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    Two fair six sided dies are rolled.
    Both dies are rolled 20 times.
    Find p that at least once the two dice will show 6?
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    (Original post by English-help)
    Two fair six sided dies are rolled.
    Both dies are rolled 20 times.
    Find p that at least once the two dice will show 6?
    The probability of rolling two sixes when two dice are rolled is 1/6 x 1/6 = 1/36

    The dice are rolled twenty times. Let X be the number of times a pair of sixes is rolled. Then X ~ B(20, 1/36)

    Does this help? If any of this doesn't make sense to you, please tell us if you are doing GCSE/A Level and what topics you have done.
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    (Original post by Notnek)
    The probability of rolling two sixes when two dice are rolled is 1/6 x 1/6 = 1/36

    The dice are rolled twenty times. Let X be the number of times a pair of sixes is rolled. Then X ~ B(20, 1/36)

    Does this help? If any of this doesn't make sense to you, please tell us if you are doing GCSE/A Level and what topics you have done.
    The first bit makes sense to me as the probability of getting a 6 is 1/6 on a fair die

    Okay so its binomial, it makes sense , its how I apply it into a formula which confuses me , I have just started A level maths
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    (Original post by English-help)
    The first bit makes sense to me as the probability of getting a 6 is 1/6 on a fair die

    Okay so its binomial, it makes sense , its how I apply it into a formula which confuses me , I have just started A level maths
    X ~ B(20, 1/36) and you need to find P(X ≥ 1). And P(X ≥ 1) = 1 - P(X = 0).

    Do you know how to carry on from here? If not, you may need to check your textbook, watch a video or ask your teacher.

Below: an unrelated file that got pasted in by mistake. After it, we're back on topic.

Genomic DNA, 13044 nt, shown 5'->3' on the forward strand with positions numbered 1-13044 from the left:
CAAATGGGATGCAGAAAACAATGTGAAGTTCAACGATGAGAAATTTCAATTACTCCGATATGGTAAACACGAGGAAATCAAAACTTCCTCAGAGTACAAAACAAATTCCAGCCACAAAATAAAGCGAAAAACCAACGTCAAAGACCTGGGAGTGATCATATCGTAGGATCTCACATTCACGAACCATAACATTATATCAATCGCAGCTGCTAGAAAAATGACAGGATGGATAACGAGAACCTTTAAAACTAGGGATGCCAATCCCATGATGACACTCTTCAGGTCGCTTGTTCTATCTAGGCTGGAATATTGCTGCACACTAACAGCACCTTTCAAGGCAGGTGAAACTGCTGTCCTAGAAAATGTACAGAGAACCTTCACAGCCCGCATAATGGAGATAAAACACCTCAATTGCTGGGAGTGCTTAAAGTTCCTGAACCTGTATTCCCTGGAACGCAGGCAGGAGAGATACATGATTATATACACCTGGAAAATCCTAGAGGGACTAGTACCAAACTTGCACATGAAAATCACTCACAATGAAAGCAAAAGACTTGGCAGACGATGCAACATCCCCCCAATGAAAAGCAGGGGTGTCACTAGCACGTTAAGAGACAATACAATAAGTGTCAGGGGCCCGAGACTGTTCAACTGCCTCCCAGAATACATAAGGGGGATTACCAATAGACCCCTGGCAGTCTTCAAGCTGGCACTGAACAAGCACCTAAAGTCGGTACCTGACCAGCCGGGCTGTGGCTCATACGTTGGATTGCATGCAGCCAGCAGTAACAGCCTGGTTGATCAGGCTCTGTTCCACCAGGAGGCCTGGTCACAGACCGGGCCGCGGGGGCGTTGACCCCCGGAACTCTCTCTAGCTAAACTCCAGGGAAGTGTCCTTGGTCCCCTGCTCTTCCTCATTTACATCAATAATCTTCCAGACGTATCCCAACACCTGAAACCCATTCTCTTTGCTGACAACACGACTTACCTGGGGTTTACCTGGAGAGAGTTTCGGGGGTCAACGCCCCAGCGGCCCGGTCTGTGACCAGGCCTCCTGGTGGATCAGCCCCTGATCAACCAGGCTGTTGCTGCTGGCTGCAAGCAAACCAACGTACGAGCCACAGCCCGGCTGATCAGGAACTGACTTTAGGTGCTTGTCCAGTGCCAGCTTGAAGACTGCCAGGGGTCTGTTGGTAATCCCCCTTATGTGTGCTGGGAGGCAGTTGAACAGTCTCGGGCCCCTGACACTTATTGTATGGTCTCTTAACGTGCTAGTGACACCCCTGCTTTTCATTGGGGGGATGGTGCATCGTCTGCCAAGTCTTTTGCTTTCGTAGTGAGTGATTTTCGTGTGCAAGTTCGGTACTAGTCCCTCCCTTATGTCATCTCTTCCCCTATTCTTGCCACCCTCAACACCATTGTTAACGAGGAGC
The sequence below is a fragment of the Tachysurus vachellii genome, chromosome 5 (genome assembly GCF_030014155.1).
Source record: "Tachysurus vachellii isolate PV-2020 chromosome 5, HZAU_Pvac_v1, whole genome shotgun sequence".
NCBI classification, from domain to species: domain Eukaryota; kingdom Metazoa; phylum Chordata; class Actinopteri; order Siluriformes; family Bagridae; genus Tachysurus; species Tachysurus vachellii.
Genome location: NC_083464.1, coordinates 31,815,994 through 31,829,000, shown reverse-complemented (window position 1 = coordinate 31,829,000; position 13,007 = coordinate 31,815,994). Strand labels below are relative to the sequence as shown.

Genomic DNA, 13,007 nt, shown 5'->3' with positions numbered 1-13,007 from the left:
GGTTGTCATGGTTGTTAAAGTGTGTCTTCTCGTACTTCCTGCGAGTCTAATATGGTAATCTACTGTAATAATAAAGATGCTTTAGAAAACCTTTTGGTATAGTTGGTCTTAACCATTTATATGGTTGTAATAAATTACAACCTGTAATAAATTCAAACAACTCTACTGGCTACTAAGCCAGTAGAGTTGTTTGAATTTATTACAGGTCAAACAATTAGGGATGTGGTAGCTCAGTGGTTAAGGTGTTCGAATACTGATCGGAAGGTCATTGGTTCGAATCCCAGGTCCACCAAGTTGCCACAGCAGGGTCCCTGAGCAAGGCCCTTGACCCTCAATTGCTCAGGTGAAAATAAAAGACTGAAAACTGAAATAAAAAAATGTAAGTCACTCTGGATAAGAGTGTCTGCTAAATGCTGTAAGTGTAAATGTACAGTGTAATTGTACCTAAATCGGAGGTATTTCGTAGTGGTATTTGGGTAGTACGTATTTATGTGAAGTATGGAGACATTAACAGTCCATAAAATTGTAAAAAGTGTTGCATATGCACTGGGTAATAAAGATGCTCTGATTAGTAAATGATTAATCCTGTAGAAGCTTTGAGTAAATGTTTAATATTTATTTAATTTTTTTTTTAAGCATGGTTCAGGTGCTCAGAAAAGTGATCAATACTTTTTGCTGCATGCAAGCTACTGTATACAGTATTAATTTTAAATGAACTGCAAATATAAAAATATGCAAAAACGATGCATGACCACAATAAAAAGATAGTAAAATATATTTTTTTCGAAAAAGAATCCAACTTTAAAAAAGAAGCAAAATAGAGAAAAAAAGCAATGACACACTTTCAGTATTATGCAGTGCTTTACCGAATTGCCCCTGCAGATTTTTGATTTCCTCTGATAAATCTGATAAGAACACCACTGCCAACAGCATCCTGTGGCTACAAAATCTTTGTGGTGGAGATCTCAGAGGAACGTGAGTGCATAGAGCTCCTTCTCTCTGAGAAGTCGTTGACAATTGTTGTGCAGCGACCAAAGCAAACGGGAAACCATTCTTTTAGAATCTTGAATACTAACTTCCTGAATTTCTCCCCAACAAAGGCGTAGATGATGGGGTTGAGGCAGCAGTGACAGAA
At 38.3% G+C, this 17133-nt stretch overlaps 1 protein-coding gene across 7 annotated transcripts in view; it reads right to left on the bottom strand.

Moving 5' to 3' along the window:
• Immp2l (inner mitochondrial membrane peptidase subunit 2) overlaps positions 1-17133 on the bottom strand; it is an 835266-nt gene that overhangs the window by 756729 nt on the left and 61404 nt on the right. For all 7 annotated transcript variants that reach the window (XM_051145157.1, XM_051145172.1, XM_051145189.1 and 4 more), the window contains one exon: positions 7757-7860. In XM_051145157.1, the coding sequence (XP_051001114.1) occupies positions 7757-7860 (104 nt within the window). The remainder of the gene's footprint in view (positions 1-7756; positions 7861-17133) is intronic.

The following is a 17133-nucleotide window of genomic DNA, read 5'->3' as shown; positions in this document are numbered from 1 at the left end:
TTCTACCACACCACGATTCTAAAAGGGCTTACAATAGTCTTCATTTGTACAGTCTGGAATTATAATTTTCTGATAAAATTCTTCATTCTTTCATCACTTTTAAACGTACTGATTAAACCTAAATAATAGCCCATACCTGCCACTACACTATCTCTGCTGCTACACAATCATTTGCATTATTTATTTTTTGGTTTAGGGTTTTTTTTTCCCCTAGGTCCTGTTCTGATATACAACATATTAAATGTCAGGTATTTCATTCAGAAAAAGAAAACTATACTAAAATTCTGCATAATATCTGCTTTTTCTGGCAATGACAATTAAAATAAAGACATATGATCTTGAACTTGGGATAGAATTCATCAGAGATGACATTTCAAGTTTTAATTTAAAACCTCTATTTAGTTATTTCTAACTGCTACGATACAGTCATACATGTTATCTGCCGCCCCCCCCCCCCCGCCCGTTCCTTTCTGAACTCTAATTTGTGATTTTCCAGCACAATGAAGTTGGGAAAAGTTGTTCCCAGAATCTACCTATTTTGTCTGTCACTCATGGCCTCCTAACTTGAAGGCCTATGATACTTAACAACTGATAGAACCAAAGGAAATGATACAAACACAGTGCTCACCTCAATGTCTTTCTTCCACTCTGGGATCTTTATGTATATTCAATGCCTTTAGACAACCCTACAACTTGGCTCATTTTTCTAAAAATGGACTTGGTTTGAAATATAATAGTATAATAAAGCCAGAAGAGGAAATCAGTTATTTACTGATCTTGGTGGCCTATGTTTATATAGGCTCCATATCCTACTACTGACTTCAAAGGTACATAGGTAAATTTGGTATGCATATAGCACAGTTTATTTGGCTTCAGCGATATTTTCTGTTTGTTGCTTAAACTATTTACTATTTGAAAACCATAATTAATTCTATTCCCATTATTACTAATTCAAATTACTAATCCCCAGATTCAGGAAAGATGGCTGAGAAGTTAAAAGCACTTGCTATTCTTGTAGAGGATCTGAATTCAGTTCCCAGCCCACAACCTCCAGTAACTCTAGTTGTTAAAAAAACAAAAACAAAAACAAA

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    (Original post by Notnek)
    X ~ B(20, 1/36) and you need to find P(X > 1). And P(X > 1) = 1 - P(X = 0).

    Do you know how to carry on from here? If not, you may need to check your textbook, watch a video or ask your teacher.
    Okay so I'll try doing it now , thanks
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    (Original post by Notnek)
    X ~ B(20, 1/36) and you need to find P(X > 1). And P(X > 1) = 1 - P(X = 0).

    Do you know how to carry on from here? If not, you may need to check your textbook, watch a video or ask your teacher.
    Can you confirm to me that P(X=0)= 0.56926 , well thats what I got on my calculator but it seems wrong
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    (Original post by English-help)
    Can you confirm to me that P(X=0)= 0.56926 , well thats what I got on my calculator but it seems wrong
    That's what I got

    If you think about it, 1/36 is quite unlikely so even with 20 trials, there's still a pretty good chance that you will never roll a pair of sixes so 0.569... makes sense.
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    (Original post by Notnek)
    That's what I got

    If you think about it, 1/36 is quite unlikely so even with 20 trials, there's still a pretty good chance that you will never roll a pair of sixes so 0.569... makes sense.
    Well then I have to do 1-0.569 right?
    Thanks so much for the help!
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    (Original post by English-help)
    Well then I have to do 1-0.569 right?
    Thanks so much for the help!
    Yes that's right.
 
 
 
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